His training session on Sunday was a different story. Not only was Rafa wearing his old faithful tape for patella tendinitis but he appeared to have a small patch underneath the tendon – something that he has rarely been seen with.
It wouldn’t make any sense for someone with Hoffa’s Syndrome to wear the patch to add compression to the knee, and it doesn’t look like the plasters he normally wears after an injection in the knee so what the significance of the pad is remains to be seen.
It is possible that the tape has been applied purely to keep an anti inflammatory patch or potentially a mini ice pack along the tendon.
To be fair to Rafa his confidence in his knee’s ability to hold up to proper match play is being tested after seven long months and if the tape gives him even a little bit of mental comfort then so be it. There doesn’t seem to be any other current indicators that suggest something is wrong.
What Rafa fans need to remember, as hard as it is to stomach, Rafa is unlikely to ever play with consistently pain free knees. Not only have they copped such a significant battering over the years but they have also been effected by a bone in his foot that never fully formed properly and impacts on his ability to load optimally through the leg.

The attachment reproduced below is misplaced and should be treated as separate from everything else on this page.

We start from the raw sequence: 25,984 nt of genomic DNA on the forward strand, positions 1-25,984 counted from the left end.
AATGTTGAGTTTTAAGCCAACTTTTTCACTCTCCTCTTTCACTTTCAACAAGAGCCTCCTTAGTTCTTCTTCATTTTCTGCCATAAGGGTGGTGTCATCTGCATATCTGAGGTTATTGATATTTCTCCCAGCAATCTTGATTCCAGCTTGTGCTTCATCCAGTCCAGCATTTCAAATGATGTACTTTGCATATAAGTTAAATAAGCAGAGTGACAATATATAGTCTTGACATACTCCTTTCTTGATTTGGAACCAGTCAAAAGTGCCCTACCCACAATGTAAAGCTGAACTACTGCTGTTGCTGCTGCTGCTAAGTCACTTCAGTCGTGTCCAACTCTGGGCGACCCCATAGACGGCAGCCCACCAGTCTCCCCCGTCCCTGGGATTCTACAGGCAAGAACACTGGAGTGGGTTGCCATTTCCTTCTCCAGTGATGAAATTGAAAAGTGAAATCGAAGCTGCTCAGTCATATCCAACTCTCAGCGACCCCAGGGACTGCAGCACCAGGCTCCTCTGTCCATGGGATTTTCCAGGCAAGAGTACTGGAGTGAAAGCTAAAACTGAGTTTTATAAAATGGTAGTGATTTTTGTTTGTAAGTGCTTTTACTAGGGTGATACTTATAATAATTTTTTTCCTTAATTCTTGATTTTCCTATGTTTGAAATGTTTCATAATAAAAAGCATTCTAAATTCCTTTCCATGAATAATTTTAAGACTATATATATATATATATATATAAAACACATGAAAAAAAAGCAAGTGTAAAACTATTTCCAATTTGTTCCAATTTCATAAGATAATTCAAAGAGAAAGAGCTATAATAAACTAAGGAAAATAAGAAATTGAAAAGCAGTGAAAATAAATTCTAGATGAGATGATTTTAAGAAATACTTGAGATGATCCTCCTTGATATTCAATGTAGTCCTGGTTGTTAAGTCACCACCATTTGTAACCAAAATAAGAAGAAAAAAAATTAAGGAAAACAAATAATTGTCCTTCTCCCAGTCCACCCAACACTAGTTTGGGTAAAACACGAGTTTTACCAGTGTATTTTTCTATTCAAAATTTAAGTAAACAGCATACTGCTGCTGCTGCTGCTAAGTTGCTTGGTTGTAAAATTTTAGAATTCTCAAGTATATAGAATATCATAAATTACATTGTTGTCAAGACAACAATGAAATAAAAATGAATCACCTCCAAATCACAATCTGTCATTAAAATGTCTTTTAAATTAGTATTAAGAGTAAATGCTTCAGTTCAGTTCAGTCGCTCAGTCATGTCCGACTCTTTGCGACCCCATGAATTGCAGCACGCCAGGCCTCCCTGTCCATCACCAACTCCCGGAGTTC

All we can hope for is that his knees don’t rob us of Rafa’s presence on the tour prematurely and that he is sensible in how he manages them from now on.
“The motivation, the illusion is big, so very happy to be back in the competition but just you know, with patience to know how the knee will answer after a long time without the top level. The most important thing for me is the knee, that I can support the pain of the knee and then if I am able to play these three tournaments in a row I think it will work very well for me because I will have three important weeks to prepare for the rest of the season.
I know that the first three tournaments are going to be difficult in terms of results but I am going to try everything. I will need a few weeks to see how things improve.”